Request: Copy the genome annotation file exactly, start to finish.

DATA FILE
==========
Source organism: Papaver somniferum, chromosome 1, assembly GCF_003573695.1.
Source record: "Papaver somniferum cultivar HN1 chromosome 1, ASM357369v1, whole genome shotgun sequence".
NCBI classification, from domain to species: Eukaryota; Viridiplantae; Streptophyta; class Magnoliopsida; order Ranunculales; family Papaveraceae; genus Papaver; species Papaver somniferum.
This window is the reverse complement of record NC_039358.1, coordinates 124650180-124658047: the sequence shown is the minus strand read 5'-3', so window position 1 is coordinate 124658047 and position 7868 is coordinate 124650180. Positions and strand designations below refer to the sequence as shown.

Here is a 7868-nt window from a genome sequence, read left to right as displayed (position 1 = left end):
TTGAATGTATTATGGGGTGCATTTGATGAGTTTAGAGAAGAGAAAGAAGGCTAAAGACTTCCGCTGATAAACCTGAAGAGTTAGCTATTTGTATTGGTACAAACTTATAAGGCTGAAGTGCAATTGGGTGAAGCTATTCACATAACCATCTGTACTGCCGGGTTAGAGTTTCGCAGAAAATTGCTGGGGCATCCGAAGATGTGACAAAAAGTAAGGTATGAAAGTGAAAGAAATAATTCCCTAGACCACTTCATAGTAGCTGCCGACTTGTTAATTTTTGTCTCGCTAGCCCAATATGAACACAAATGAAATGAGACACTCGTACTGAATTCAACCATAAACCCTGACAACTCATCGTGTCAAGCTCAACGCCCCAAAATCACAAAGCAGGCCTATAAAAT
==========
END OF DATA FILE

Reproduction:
Source organism: Papaver somniferum, chromosome 1, assembly GCF_003573695.1.
Source record: "Papaver somniferum cultivar HN1 chromosome 1, ASM357369v1, whole genome shotgun sequence".
NCBI classification, from domain to species: Eukaryota; Viridiplantae; Streptophyta; class Magnoliopsida; order Ranunculales; family Papaveraceae; genus Papaver; species Papaver somniferum.
This window is the reverse complement of record NC_039358.1, coordinates 124650180-124658047: the sequence shown is the minus strand read 5'-3', so window position 1 is coordinate 124658047 and position 7868 is coordinate 124650180. Positions and strand designations below refer to the sequence as shown.

Here is a 7868-nt window from a genome sequence, read left to right as displayed (position 1 = left end):
TTGAATGTATTATGGGGTGCATTTGATGAGTTTAGAGAAGAGAAAGAAGGCTAAAGACTTCCGCTGATAAACCTGAAGAGTTAGCTATTTGTATTGGTACAAACTTATAAGGCTGAAGTGCAATTGGGTGAAGCTATTCACATAACCATCTGTACTGCCGGGTTAGAGTTTCGCAGAAAATTGCTGGGGCATCCGAAGATGTGACAAAAAGTAAGGTATGAAAGTGAAAGAAATAATTCCCTAGACCACTTCATAGTAGCTGCCGACTTGTTAATTTTTGTCTCGCTAGCCCAATATGAACACAAATGAAATGAGACACTCGTACTGAATTCAACCATAAACCCTGACAACTCATCGTGTCAAGCTCAACGCCCCAAAATCACAAAGCAGGCCTATAAAAT